EDUCATIONAL INFORMATION FOR PATIENTS, FRIENDS, AND FAMILIES
Knowledge is critical when it comes to battling cancer. We have many resources to keep our patients well informed and up-to-date.
Educational Information for Patients
Learn more about many types of cancers, treatment options, side effect management, nutrition and more. Also get the latest information about new treatment options and clinical trials.Learn More
Educational Information for Friends and Families
Through partners at the Irish Cancer Society and other support groups, we offer a variety of learning materials and guidance to families, friends, and caregivers. Learn more about caregiver tips.Learn More
Frequently Asked Questions
You do not feel anything when the machine is actually delivering your radiation therapy; however, depending on the part of the body where you are receiving treatment, radiation therapy may cause side effects, some of which can be painful. Your treatment team will discuss potential side effects with you before any treatment is given and offer advice on how to manage any side effects that may result. With improved technology and more sophisticated methods of delivering treatment, side effects tend to be less severe than they were in the past.
No. The equipment used in the Cancer Centre to deliver radiation therapy — linear accelerators — use electricity to generate the radiation. The dose is delivered to the treatment area in an instant, so there is no lingering radiation once the treatment machine is turned off. As you try to maintain a normal routine during radiation therapy treatments, you can assure your friends, family, and co-workers that you will not expose them to radiation if they are concerned.
A small number of procedures carried out in the Cancer Centre do carry a small risk of residual radioactivity once the procedure is complete: PET CT scans and prostate brachytherapy. If you are attending the Cancer Centre for either of these procedures, you will be given full instructions on how to manage the risk associated with them.
You will be given specific instructions based on your treatment protocol, but you do not need to fast. Prescribed medicines should be taken as normal unless you have been advised otherwise.
You may need to follow a special diet while on radiation therapy. If this is the case, you will be informed. You may be required to fill or empty your bladder before daily treatment; the radiation therapists will inform you of any daily preparation that applies to you.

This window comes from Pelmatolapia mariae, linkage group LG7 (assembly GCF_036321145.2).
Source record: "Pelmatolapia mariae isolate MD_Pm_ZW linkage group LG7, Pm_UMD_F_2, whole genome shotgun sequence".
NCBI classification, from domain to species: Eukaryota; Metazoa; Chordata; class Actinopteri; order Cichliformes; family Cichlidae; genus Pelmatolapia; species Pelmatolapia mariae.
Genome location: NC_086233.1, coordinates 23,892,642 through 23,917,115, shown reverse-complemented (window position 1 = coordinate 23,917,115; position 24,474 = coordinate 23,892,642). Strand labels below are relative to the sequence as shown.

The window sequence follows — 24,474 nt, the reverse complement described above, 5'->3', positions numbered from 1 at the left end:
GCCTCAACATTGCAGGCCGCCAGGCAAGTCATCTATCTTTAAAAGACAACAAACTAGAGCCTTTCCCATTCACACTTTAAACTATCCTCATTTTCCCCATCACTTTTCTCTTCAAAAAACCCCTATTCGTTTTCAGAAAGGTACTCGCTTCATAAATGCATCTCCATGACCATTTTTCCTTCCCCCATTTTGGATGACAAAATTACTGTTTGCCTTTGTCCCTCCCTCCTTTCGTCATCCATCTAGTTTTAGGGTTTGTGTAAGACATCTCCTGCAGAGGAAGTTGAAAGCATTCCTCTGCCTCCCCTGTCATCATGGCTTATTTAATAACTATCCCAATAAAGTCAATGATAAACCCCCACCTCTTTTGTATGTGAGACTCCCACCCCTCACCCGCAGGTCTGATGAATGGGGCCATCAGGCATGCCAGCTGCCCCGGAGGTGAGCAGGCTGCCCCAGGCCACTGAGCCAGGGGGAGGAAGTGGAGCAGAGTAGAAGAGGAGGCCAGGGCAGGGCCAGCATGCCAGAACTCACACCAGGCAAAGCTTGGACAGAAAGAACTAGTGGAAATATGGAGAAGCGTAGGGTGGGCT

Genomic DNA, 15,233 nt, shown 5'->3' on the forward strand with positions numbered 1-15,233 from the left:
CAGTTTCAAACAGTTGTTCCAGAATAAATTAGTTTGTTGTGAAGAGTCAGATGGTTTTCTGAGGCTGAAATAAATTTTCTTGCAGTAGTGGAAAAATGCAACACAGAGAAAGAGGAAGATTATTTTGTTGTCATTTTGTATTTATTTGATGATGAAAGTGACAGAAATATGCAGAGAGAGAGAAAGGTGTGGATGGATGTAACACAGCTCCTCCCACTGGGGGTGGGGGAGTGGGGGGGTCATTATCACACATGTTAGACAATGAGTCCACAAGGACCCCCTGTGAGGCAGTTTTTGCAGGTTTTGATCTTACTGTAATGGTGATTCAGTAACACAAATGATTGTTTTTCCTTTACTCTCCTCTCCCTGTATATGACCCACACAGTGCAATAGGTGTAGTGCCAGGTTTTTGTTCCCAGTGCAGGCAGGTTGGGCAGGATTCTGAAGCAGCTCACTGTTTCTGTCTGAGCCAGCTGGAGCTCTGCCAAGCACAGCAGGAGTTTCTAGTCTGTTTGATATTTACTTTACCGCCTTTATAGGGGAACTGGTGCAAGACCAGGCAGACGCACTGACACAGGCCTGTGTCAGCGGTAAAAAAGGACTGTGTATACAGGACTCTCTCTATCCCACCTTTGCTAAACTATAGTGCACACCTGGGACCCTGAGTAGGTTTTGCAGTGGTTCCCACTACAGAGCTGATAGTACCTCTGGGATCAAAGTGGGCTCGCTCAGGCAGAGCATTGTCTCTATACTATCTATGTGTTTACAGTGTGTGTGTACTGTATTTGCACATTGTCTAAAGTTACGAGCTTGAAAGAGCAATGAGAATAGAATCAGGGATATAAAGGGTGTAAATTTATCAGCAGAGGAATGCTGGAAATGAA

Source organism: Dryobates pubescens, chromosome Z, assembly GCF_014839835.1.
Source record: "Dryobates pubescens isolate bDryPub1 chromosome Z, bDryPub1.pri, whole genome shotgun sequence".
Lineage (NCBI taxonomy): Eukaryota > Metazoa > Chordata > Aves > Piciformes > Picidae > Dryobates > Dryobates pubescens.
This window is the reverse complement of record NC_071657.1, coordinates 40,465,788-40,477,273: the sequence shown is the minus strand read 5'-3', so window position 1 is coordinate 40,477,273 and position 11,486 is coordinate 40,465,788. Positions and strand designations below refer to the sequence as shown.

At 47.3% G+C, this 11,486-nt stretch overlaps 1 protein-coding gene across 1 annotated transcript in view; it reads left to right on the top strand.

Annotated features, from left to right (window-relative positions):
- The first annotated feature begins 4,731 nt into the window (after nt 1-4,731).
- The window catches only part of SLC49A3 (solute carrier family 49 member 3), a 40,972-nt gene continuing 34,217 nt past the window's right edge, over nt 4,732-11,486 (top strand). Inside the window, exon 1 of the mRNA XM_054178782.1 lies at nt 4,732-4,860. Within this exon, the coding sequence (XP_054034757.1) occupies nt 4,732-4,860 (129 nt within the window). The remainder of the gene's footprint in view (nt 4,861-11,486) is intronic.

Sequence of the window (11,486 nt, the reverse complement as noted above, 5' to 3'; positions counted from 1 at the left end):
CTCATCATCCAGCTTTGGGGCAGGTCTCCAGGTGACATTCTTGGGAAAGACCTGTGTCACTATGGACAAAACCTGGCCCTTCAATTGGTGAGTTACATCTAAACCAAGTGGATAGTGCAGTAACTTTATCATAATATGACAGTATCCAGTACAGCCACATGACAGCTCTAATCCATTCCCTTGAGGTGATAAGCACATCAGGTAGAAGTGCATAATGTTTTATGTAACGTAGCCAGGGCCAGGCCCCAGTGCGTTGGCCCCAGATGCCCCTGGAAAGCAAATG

Any chemotherapy tablets you are taking should be taken exactly as prescribed in relation to your radiation therapy treatments. If you are in doubt, please do not hesitate to ask for clarification.
If you are a woman of child-bearing potential, you will be asked at your simulation scan to complete a form declaring that you are not pregnant. A pregnancy test can be arranged if there is any doubt.
If you think or are unsure that this situation may have changed in the time between simulation and treatment, it is vital that you inform us. On first day verification, you will be asked to confirm that your pregnancy status has not changed.
It is also important that you avoid conceiving during your treatment. Radiation can damage an unborn child.
It is not advisable to miss your radiation therapy appointments. Keeping to the prescribed course of sessions is important for the treatment to work effectively. If for any reason you have a prior engagement, please make reception staff aware and they will do their best to accommodate you at an alternate time.
In the event that you are ill (including flu-like symptoms, vomiting, diarrhoea, etc.) we ask that you contact our reception staff before arriving to the Cancer Centre on 051 337444. Your clinical team will review your case and contact you to advise if you should attend while ill.
Occasionally, due to machine servicing or breakdown, your radiation therapy may be cancelled for a day. Your radiation therapy will only be cancelled if it is approved by your consultant radiation oncologist; this missed appointment time will be made up at the end or incorporated into the dose you are receiving.
You will lose your hair if the area being treated is in the head and neck or the brain. The amount of hair lost will depend on the size of the area being treated. If you are receiving radiation therapy to the whole brain, in most instances, all the hair will fall out; it should return with time. If a smaller region within the brain is being treated, you may notice that the hair falls out in patches.
Hair will not fall out until you are well into your radiation therapy treatment, or it may even fall out when the course of radiation therapy is complete.
There is generally no reason that you cannot drive during treatment. Side effects from the treatment may make it advisable that you don’t drive — for example, if you experience fatigue or nausea.
The major exception to this, however, is anyone receiving radiation therapy to the brain; you MUST consult your consultant radiation oncologist about your ability to drive. Most insurance companies will not cover you in the event of an accident if you are receiving radiation therapy to the brain. Be safe and avoid driving!
When you are going through a course of radiation therapy, your radiation therapists, consultant radiation oncologist, and radiation oncology nurse cannot ‘see’ how the treatment is working. The only way to know the success of the treatment is by attending regular follow-up appointments with your consultant radiation oncologist. The first follow-up appointment will usually take place 4 to 6 weeks after your treatment is complete.